Kerala officer petitions court over top cop’s daughter

Gavaskar wants charges against him dropped; Opposition demands adjournment motion over death of young man in police custody

Thiruvananthapuram: Police brutality continued to be the topic of discussion within the Kerala assembly and outside on Wednesday as the state government decided not to refer to the Central Bureau of Investigation (CBI) the case of a custodial death, and as a police driver appealed to the high court in a case in which he has accused his boss’ daughter of abusing and assaulting him.

In the state assembly, the opposition demanded an adjournment motion over the death of a young man in police custody.

Sreejith’s family is demanding a CBI investigation into the matter after the young man, a native of Varapuzha in the outskirts of Kochi, was mistakenly taken into custody, only to lose his life a few days later — the victim of alleged police brutality.

Chief Minister Pinarayi Vijayan, who also holds the home portfolio, said “this is not the first custodial death in the state”, adding that the investigation was progressing in the case and that if there was any flaw, the courts would point them out.

Opposition Members of the Legislative Assembly (MLAs) alleged that the government was trying to sabotage the case because some Communist Party of India Marxist (CPI-M) affiliates were involved in the case.

Meanwhile, there was more embarrassment for the government when Abdul Kareem Gavaskar, a police driver who was assigned to Additional Director-General of Police, Sudheesh Kumar, petitioned the Kerala High Court to quash a complaint filed by Kumar’s daughter, Snigda, against him.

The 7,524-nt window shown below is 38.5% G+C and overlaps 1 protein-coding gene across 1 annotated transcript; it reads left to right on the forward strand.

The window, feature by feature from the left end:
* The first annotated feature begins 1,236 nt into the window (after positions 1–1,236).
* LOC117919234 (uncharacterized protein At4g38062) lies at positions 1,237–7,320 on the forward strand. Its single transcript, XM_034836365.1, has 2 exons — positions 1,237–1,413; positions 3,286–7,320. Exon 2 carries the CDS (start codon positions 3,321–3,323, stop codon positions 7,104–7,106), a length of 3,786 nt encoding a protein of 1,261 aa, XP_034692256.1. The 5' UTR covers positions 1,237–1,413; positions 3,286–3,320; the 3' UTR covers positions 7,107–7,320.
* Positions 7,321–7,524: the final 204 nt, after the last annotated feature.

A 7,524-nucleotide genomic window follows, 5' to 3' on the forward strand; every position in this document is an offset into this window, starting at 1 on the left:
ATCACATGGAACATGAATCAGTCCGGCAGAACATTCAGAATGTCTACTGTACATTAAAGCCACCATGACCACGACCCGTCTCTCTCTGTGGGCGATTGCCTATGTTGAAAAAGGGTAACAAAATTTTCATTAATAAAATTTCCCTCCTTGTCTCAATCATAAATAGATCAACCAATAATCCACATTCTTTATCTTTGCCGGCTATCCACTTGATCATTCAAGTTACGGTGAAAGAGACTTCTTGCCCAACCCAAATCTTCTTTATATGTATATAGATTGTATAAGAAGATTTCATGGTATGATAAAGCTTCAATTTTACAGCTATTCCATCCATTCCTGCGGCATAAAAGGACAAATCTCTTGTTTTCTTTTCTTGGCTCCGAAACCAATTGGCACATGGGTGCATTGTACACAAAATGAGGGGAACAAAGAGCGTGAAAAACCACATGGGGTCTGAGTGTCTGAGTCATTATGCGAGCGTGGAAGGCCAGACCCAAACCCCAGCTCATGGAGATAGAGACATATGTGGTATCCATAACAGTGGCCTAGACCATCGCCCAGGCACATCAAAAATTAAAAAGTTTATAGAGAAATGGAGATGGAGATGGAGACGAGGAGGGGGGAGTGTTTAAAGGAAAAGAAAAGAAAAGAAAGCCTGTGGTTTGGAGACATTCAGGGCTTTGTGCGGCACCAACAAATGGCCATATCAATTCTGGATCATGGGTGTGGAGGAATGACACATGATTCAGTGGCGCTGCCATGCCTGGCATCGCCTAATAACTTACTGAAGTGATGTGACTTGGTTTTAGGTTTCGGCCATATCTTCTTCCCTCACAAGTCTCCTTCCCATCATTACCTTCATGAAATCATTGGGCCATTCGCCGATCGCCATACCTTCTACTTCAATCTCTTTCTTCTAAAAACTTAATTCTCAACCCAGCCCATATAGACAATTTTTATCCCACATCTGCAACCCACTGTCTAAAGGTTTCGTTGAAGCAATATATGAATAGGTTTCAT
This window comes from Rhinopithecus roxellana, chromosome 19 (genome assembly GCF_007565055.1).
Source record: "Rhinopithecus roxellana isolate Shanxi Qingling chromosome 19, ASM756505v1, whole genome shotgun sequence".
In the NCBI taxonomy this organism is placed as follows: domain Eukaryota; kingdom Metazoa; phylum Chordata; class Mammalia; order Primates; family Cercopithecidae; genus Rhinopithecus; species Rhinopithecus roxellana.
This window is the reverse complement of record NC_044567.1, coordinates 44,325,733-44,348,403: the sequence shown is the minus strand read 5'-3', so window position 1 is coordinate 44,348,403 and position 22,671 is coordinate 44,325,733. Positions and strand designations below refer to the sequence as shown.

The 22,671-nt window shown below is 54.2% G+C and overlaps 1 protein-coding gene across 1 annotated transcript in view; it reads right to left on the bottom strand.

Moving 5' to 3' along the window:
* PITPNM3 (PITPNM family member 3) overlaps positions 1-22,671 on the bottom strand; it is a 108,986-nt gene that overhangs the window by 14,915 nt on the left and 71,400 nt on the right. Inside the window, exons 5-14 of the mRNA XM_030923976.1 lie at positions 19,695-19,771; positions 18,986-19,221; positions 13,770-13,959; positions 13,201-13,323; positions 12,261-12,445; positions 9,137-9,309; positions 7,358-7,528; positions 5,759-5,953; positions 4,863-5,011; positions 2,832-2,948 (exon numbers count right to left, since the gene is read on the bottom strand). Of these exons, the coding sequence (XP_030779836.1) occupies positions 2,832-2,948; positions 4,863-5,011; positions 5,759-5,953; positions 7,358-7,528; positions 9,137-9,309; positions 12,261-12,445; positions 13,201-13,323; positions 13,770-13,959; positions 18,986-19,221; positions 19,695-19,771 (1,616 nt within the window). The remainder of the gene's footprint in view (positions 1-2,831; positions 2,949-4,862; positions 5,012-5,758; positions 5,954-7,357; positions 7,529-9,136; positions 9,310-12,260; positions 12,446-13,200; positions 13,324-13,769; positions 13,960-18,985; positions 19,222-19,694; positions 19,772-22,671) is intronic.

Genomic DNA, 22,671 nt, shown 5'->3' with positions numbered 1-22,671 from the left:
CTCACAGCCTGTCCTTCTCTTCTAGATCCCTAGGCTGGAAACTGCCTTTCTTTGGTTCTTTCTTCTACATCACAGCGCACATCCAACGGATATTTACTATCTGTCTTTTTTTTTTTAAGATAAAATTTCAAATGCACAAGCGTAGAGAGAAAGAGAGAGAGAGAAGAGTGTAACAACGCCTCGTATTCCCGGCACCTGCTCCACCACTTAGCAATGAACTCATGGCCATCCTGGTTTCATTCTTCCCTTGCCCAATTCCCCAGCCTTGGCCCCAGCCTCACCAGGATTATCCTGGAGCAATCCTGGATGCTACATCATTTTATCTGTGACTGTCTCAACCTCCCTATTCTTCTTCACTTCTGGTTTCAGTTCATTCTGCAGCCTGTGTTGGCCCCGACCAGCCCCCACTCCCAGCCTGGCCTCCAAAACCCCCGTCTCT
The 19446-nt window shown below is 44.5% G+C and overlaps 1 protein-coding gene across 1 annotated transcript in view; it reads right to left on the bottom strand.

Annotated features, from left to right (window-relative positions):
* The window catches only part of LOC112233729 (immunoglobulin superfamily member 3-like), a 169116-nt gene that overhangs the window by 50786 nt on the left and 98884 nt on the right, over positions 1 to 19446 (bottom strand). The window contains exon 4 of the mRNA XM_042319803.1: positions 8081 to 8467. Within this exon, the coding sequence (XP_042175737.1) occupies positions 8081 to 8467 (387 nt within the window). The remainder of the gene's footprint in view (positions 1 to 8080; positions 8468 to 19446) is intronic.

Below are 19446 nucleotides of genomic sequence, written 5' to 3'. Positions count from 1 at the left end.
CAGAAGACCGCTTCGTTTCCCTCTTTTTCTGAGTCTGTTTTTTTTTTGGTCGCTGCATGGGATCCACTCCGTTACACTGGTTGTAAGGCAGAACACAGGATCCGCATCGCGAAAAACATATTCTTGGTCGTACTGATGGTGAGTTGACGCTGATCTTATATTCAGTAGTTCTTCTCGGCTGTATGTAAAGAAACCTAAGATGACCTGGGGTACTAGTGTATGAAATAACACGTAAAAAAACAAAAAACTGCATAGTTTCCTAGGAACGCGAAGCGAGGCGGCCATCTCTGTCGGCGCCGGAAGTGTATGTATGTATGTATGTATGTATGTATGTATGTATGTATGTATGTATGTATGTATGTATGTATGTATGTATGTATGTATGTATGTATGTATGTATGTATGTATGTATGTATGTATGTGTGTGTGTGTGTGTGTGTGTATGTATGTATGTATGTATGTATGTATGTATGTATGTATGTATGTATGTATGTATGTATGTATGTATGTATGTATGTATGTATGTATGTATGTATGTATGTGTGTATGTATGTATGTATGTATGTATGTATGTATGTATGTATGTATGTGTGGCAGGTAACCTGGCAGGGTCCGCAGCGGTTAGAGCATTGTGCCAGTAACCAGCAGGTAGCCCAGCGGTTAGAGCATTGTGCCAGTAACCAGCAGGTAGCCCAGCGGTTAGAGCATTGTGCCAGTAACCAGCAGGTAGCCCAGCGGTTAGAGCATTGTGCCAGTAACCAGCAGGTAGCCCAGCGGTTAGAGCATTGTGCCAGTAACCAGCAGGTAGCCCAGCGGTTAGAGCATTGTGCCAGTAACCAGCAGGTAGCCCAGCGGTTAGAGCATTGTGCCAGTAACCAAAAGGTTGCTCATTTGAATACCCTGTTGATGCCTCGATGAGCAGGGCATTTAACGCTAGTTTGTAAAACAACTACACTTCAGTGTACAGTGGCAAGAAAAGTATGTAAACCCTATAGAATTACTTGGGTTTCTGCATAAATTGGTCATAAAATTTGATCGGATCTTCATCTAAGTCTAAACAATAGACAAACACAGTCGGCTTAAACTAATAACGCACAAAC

Gavaskar, who is currently in hospital after allegedly being assaulted by Snigda, filed an official complaint against her, accusing her of verbally and physical abuse.

In turn, a charge was slapped against the driver that he had grabbed the ADGP’s daughter’s hand — an affront to her modesty.

Gavaskar approached the High Court and asked it to kick out the case filed against him, pointing out that it was he who had been assaulted. He told the court that the charge filed against him was only to weaken the case of assault that he had filed against Snigda.

Several senior police officials in Kerala, many of them from the Indian Police Service, have been accused of ill-treating their junior colleagues and forcing them to do a range of menial jobs including bathing their dogs, buying provisions, washing clothes and accompanying family members of seniors officers on pilgrimages and to tourist centres.

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